European Commissioner for Justice Didier Reynders‘ recent visit to Poland, aimed at evaluating the country’s commitment to restoring the rule of law, turned out to be more about political theater than legal scrutiny. In meetings with the foreign minister and the minister of justice, one would have expected a rigorous examination of Poland’s legal framework. However, what transpired seemed less about the law and more about political posturing.
Former Deputy Foreign Minister Paweł Jabłoński raised a pertinent question: If the goal is to assess the law, should not one start by examining the statutes? Since the current coalition took power on Dec. 13, no new laws have been enacted, no legal changes have been made. The government’s approach appears to be more about forceful, police-like methods and making decisions in the parliament rather than legal reform.
This situation mirrors the previous allegations of law-breaking under the Law and Justice (PiS) party, yet the Brussels bureaucrat seems surprisingly optimistic. At a press conference, Reynders spoke of the European Union being “based on values” and the European Commission’s full commitment to supporting the Polish government.
But what does this actually mean? Jabłoński interprets this as empty rhetoric from the commissioner, confirming that the commission’s actions are driven by politics, not law.
A question about the current government’s legal violations was raised at the press conference, but Reynders only promised “to look into it.” Jabłoński criticized this response, highlighting instances of forceful interference in public media and attempts to politically subjugate the prosecutor’s office, pointing to a severe politicization of these institutions.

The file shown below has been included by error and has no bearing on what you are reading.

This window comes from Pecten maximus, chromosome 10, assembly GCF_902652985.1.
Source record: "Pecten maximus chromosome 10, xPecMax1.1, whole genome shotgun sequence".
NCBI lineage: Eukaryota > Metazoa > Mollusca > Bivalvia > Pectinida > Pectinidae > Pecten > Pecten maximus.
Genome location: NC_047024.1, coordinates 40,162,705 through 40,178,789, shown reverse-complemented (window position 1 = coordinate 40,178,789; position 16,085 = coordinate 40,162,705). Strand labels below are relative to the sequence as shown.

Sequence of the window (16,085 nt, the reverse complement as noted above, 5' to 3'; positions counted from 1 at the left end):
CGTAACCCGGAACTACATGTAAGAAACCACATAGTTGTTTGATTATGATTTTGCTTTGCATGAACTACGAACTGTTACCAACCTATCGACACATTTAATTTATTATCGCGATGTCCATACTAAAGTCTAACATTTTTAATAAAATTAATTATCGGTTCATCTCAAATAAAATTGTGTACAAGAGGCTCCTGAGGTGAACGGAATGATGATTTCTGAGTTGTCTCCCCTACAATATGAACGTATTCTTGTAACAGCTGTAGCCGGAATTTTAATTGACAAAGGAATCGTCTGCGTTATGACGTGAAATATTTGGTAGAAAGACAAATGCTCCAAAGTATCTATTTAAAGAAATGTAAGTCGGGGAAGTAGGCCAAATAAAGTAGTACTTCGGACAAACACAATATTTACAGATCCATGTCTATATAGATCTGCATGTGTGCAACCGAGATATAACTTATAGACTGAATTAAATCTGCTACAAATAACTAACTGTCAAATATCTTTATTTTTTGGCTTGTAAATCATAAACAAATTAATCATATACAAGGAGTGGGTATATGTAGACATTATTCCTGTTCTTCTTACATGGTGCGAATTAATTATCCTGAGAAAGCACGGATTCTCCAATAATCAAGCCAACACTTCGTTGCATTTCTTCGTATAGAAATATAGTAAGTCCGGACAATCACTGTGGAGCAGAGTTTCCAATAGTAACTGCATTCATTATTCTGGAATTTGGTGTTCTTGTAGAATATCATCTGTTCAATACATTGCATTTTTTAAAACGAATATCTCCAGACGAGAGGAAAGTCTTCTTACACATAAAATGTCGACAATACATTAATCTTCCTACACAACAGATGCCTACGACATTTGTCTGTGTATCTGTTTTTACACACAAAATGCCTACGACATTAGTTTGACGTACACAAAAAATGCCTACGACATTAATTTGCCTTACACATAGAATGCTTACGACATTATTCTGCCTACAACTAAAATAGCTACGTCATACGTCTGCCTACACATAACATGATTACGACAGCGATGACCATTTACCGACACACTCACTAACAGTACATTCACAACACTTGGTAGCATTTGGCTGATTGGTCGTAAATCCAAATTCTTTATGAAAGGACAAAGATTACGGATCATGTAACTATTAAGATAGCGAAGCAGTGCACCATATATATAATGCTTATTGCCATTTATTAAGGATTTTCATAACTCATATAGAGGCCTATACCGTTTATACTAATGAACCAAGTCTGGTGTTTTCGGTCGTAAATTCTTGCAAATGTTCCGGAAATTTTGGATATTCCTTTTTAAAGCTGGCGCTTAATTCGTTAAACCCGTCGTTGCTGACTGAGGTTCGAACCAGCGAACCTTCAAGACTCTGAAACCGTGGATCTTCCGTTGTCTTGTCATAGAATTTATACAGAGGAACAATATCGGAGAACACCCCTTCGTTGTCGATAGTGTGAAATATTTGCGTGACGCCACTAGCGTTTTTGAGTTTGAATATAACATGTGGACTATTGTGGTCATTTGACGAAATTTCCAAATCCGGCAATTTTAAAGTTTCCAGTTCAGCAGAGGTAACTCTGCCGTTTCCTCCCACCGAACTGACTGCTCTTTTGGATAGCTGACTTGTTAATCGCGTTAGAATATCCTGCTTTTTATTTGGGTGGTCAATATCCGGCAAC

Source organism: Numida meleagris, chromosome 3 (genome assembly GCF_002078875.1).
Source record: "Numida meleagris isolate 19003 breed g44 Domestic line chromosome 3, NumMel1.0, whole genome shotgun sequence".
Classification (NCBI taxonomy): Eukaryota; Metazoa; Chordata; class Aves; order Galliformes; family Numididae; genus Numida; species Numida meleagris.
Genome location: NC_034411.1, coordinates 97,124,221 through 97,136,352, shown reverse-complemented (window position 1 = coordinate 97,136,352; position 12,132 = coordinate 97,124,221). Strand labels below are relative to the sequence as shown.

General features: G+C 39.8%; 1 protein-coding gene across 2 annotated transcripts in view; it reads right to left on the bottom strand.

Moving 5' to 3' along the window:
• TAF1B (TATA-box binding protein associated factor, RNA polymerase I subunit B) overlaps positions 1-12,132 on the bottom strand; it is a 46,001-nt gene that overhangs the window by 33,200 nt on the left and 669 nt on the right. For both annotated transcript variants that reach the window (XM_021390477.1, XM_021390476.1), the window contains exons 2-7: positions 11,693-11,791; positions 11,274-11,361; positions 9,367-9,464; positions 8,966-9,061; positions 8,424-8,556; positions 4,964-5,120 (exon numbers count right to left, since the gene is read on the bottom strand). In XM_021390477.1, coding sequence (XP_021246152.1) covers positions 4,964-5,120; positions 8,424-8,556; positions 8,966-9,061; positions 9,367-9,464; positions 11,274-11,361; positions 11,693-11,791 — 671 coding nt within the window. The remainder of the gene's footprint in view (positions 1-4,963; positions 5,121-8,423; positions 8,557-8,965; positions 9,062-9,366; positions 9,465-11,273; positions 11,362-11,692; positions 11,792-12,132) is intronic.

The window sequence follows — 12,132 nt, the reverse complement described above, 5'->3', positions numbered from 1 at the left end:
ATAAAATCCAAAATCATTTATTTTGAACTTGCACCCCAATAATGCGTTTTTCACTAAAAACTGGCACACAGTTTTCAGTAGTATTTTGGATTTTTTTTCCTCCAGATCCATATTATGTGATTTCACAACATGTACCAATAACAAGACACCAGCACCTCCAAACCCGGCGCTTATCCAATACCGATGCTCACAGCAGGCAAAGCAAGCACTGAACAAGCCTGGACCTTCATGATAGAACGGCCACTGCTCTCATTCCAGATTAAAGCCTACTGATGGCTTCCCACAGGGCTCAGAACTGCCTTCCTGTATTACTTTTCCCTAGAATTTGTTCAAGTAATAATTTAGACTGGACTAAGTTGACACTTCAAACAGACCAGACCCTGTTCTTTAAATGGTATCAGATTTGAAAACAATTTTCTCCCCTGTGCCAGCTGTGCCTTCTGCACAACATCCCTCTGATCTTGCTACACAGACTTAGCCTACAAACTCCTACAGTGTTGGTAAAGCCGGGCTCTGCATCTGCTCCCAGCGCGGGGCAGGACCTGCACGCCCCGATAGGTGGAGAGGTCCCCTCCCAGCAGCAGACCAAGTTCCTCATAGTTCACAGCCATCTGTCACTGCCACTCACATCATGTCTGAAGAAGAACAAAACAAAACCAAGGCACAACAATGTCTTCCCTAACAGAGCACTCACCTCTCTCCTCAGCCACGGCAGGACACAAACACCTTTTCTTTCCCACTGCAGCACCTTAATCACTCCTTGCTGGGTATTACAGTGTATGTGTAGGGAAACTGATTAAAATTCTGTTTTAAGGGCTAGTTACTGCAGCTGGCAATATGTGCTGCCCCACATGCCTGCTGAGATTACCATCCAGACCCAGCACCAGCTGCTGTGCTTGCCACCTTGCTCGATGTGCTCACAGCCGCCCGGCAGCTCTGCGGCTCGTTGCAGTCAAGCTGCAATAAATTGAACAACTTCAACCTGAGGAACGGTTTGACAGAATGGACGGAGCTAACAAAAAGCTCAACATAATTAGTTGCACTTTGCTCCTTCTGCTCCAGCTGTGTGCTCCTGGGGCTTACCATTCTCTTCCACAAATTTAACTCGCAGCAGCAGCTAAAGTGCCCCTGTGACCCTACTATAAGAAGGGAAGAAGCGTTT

Jabłoński also criticized the current government’s subservient attitude, exemplified by an incident during Reynders’ visit. Justice Minister Adam Bodnar, seemingly attempting to appease Reynders, presented him with a photo of rebuilt Warsaw, as if to make up for a previous occasion when Minister Zbigniew Ziobro showed images of Warsaw destroyed by the Germans. This act, according to Jabłoński, goes against Poland’s interests and reflects an inferiority complex and a servile mentality.
Indeed, the manner in which the guest from Brussels was received bordered on sycophantic. Bodnar has previously expressed enthusiasm for the new government’s policies gaining approval from foreign officials, including the American ambassador. Now, he can add a European bureaucrat to his list of those signaling their approval. Judging by Adam Bodnar’s radiant excitement and blissful smile, one might guess that Reynders’ visit was more about a victory lap rather than addressing substantial issues.
In the grand scheme of things, Reynders, an unelected international bureaucrat, should be the petitioner in these scenarios. He comes to his employers without a democratic mandate, yet they regard him as if he were a corporate executive from abroad. Reynders’ personal career, as a former deputy prime minister and foreign minister of a small European country, does not necessarily inspire awe, yet his visit commands the attention of half the government of a significant European nation.
This situation reveals a troubling reality: No amount of political or state potential, no diplomatic or official rank, can compensate for a mindset of servility and provincial inferiority seen in much of the Polish political class on the left. Regrettably, the current Polish leaders behave more like secretarial staff in a remote district office rather than ministers of a substantial nation.